Researchers found that humans are facing a new “loneliness epidemic,” and it’s expected to get worse.
“Well, I’m so lonely,” Elvis Presley once crooned. “I’ll be so lonely, I could die.” Well, turns out, he could have.
A new study published over the weekend found that loneliness may be a greater public health hazard than obesity.
“Being connected to others socially is widely considered a fundamental human need — crucial to both well-being and survival,” Dr. Julianne Holt-Lunstad, a professor at Brigham Young University, said while presenting the research at an American Psychological Association Convention.
“Yet an increasing portion of the U.S. population now experiences isolation regularly.”
When people are not meeting their social needs — being a part of groups and fulfilling, supportive relationships — it takes both a mental and physical toll.
Studies by psychologist John Cacioppo of the University of Chicago have found that lonely people have a lot of trouble sleeping, lower immune systems, memory loss, depression, alcoholism, eroded arteries (which then lead to high blood pressure).
Living alone also increases a person’s risk of suicide and are stressed more easily than non-lonely people. When they do have social interactions, those tend to be less positive than other people’s — which causes their loneliness to compound even further.
Cacioppo even found that doctors provide better treatment to patients with supportive families.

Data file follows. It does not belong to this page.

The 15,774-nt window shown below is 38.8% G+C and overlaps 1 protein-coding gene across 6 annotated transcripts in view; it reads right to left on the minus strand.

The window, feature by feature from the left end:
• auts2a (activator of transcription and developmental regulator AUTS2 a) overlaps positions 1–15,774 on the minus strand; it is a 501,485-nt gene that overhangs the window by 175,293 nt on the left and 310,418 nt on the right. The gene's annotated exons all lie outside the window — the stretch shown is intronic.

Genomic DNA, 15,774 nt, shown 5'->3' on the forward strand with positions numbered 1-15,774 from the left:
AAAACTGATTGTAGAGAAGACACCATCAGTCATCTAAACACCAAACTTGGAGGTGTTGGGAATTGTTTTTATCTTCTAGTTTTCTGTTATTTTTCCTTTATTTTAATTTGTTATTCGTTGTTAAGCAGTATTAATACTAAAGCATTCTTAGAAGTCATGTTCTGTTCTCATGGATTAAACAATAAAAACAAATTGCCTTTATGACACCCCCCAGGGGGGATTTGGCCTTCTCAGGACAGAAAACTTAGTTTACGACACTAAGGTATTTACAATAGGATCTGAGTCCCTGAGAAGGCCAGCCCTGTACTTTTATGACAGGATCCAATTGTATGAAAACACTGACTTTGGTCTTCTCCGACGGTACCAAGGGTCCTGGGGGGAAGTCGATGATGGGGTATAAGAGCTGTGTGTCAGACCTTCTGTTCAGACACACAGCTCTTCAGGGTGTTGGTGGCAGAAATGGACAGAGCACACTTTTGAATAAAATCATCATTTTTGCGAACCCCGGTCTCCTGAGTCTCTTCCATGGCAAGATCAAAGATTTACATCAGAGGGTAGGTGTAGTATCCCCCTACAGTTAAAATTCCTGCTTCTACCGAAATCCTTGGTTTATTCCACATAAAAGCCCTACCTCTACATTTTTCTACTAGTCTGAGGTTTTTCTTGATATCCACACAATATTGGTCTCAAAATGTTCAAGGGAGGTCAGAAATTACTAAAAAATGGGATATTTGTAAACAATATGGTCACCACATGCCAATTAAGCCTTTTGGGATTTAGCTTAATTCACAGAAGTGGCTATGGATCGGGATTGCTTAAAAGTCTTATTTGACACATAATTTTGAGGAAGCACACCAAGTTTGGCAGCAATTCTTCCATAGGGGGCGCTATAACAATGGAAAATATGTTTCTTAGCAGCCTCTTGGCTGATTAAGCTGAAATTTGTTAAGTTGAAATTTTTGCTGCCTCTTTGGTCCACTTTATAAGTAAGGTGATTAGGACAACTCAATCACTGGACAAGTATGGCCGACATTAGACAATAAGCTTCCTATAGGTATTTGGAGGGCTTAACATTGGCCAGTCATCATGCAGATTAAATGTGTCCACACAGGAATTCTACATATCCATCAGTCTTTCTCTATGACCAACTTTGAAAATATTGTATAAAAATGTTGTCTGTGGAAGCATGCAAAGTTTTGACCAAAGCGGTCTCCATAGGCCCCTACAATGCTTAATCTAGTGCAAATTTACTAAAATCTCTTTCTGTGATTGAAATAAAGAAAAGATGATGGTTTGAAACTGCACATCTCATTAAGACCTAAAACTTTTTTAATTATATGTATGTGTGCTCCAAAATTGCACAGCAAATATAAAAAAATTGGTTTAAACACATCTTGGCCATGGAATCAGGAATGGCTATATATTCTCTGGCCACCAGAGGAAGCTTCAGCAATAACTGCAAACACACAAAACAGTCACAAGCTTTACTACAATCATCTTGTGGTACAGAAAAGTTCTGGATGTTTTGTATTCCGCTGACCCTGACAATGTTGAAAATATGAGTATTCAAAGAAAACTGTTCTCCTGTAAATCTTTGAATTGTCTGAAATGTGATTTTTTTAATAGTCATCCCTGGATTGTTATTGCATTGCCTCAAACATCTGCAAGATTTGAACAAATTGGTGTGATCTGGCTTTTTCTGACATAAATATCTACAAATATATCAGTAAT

Holt-Lunstad’s new research involved two meta-analyses. The first looked at 148 previous studies — like the ones described above — which together tested more than 300,000 participants.
The aggregated data showed that lonely people actually have a 50 percent greater risk of dying early.
The second project involved taking 70 studies looking at the connection between isolation and mortality and representing data from more than 3.4 million people around the world.
This research taken together showed that isolation, loneliness and living alone all are equal to or exceed other more commonly accepted health risks — like obesity — in terms of their effects of premature death.
If this sounds like you, you’re not alone. (I mean…you are. But you’re not…) 42.6 million adults over the age of 45 suffer from chronic loneliness in the United States.
Additionally, a quarter of the population lives alone and more than half the adult population is unmarried.
And, the papers’ authors fear the problem will only get worse from here. Marriage rates and the number of children per household are declining.
“With an increasing aging population, the effect on public health is only anticipated to increase,” Holt-Lunstad said. “Indeed, many nations around the world now suggest we are facing a ‘loneliness epidemic.’ The challenge we face now is what can be done about it.”
Some suggestions include requiring doctors to screen for social connectedness, teaching children about social engagement in school, and encouraging communities to create more public spaces for social gatherings.